Manchester said she now fights to maintain a “decent quality of life.”
“I fight to get out of bed every day,” she said. “I fight to conquer the flight of 14 steps to my bedroom, knowing some nights I will sleep on the couch because I can’t make it to the top. I fight to stay up most of the day only taking short naps.”
She said she fights to keep the hair she has left by only washing it every three or four days and taking care of her scalp. “I fight to control my skin rashes by staying out of the sun and showering in cool water,” she said. “I ‘pat’ dry and don’t bathe in a tub of warm bubbly water.”
For Manchester, the cycle of a Lupus patient seems endless. “You have a symptom which is usually treated with drugs the FDA approved for another disease,” she said. “Before you become ‘normal’ — whatever that is — the cycle starts again and a new symptom arises and the cycle begins anew. However, the new symptom does not replace the previous one, just adds to it.”
A Lupus patient has extreme fatigue, restricting their activity, she said. “You must learn to pace yourself,” she said. “Otherwise, you will pay dearly for it and the next three or four days will be spent in bed with pain from your head to your toes. You may see me in the community and say, ‘But you don’t look sick’ You just don’t know how hard it was to get ready and how much preparation beforehand I must take into consideration before going outside my door.”
Manchester said National Register information was not consistently kept of Lupus diagnosis until recently.
“Therefore, the number of people suffering from Lupus was not accurately recorded,” she said. “It is now known via the National Registry that over two million people have been clinically diagnosed with some form of Lupus. Lack of funds and education has left the doctors with limited knowledge about testing, signs, symptoms and early diagnostic tools.”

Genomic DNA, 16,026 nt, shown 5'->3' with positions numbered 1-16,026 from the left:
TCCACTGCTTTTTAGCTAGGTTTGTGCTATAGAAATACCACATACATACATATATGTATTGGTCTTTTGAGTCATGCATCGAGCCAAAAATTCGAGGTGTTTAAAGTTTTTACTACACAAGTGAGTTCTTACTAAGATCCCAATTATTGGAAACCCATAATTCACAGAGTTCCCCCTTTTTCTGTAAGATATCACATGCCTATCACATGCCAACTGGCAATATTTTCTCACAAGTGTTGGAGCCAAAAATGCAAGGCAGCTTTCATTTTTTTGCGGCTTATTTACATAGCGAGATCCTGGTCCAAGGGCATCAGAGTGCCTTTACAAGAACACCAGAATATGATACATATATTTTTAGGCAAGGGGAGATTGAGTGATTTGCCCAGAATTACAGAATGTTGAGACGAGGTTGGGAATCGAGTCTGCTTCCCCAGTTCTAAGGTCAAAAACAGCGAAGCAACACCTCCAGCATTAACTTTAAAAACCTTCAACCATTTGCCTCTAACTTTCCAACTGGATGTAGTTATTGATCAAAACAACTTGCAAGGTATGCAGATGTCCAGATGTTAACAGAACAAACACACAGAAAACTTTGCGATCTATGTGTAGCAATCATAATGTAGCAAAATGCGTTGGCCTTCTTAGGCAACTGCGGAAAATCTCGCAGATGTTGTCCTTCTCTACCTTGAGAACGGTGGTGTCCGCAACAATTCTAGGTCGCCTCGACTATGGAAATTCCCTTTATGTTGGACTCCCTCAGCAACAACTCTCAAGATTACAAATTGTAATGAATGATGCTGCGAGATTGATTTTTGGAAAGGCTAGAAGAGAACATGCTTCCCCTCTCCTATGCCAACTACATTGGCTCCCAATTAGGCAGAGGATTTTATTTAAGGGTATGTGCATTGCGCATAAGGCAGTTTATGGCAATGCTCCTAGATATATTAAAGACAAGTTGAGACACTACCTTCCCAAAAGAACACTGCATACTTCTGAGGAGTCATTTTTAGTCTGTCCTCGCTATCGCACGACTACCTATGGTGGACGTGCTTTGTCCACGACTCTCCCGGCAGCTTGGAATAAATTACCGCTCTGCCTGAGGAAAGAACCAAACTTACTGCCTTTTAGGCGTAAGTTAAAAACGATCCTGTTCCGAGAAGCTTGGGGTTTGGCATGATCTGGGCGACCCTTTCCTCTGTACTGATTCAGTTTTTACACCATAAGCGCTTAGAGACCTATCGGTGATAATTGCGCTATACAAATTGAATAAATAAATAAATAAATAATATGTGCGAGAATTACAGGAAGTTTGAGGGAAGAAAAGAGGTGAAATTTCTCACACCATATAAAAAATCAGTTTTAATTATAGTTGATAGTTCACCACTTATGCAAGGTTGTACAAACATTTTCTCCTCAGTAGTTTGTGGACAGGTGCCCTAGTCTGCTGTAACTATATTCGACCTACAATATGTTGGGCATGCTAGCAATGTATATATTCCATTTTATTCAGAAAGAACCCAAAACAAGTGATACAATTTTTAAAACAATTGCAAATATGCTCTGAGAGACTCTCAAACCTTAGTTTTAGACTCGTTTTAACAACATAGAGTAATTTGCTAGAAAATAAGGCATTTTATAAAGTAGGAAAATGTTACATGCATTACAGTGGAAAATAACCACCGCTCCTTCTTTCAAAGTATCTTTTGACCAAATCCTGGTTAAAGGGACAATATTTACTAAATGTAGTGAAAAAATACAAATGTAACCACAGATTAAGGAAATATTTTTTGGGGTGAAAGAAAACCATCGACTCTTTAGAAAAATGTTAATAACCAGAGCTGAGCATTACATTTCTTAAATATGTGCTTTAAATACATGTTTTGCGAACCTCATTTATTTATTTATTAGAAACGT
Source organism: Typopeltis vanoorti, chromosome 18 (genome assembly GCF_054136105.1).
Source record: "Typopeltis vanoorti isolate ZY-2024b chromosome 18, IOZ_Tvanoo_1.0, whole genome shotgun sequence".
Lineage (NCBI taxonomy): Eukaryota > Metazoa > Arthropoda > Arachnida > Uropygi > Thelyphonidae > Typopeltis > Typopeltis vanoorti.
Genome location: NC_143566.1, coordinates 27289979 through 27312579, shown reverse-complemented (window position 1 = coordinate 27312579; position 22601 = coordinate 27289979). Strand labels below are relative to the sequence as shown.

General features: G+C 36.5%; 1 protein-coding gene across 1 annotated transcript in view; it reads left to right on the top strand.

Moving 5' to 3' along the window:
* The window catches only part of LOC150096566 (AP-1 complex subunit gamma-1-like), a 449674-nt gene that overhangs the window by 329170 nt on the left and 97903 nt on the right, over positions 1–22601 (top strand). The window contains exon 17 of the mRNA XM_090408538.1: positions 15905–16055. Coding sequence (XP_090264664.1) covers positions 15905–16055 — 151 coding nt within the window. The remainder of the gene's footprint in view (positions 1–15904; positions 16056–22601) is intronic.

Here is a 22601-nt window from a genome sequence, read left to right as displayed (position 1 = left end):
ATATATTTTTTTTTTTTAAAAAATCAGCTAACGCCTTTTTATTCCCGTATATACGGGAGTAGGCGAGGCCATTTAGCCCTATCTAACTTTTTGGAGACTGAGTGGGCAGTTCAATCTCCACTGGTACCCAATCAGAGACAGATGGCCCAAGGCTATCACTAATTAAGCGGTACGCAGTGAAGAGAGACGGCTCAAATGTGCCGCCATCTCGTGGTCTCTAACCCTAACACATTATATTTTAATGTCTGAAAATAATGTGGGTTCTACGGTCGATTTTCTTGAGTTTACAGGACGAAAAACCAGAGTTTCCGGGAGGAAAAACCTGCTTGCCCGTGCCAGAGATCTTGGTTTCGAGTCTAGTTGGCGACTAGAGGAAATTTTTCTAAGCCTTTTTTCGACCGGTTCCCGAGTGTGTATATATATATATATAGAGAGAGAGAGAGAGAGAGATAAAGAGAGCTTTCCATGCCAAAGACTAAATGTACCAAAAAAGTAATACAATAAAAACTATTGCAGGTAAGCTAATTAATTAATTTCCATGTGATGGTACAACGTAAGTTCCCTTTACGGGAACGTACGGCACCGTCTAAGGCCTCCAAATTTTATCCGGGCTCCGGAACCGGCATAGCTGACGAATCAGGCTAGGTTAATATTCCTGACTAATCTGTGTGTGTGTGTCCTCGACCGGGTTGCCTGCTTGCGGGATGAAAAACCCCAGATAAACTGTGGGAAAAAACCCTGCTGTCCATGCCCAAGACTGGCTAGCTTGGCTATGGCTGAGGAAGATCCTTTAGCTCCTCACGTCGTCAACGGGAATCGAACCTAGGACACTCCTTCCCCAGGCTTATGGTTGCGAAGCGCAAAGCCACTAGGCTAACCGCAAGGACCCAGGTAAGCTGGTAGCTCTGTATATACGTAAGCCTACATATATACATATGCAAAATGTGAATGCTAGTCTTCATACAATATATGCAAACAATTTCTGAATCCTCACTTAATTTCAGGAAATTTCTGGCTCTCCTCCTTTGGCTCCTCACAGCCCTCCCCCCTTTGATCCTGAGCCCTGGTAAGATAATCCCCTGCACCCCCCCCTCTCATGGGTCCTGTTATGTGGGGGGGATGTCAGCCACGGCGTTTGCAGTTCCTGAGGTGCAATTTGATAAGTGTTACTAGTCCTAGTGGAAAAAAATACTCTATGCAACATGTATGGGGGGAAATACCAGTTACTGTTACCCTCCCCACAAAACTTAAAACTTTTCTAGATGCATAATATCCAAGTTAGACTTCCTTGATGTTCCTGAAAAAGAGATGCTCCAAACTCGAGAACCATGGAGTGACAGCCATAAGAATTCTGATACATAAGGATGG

Manchester said she can speak firsthand about the shortage of funds, research and diagnostic tools. “I was in a clinical trial at Duke Medical Hospital receiving an infusion treatment every four weeks,” she said.
“The drug was in the second B stage of FDA approval, but unfortunately didn’t meet the needed requirements and was terminated due to lack of funds. I was thrilled with my exceptional results in this trial and am devastated that I am back at square one.”
She said she “felt wonderful” and most of her medicine was eliminated. “I have been off all meds with the exception of a low-dose pain management drug for 60 days,” she said. “I have 30 more days before I am eligible to be placed in a new clinical trial.”
She said she is an activist for the National Lupus Foundation of America, www.lupus.org.
“I participated in Lupus Advocacy Day in Washington, DC, speaking to our Congress on the effects of life and requesting increased funding for research, education and support for the two million people suffering from Lupus. I need your help in this fight to maintain some degree of dignity, while managing the Lupus.”
Manchester said Lupus patients desperately need support — financially, mentally, physically and spiritually. “So grab your helmet, suit up and join me on the Lupus battlefield,” she concluded.
“Help me score the touchdown of a lifetime and find a cure for Lupus.”
By Lloyd Mackall
For The Times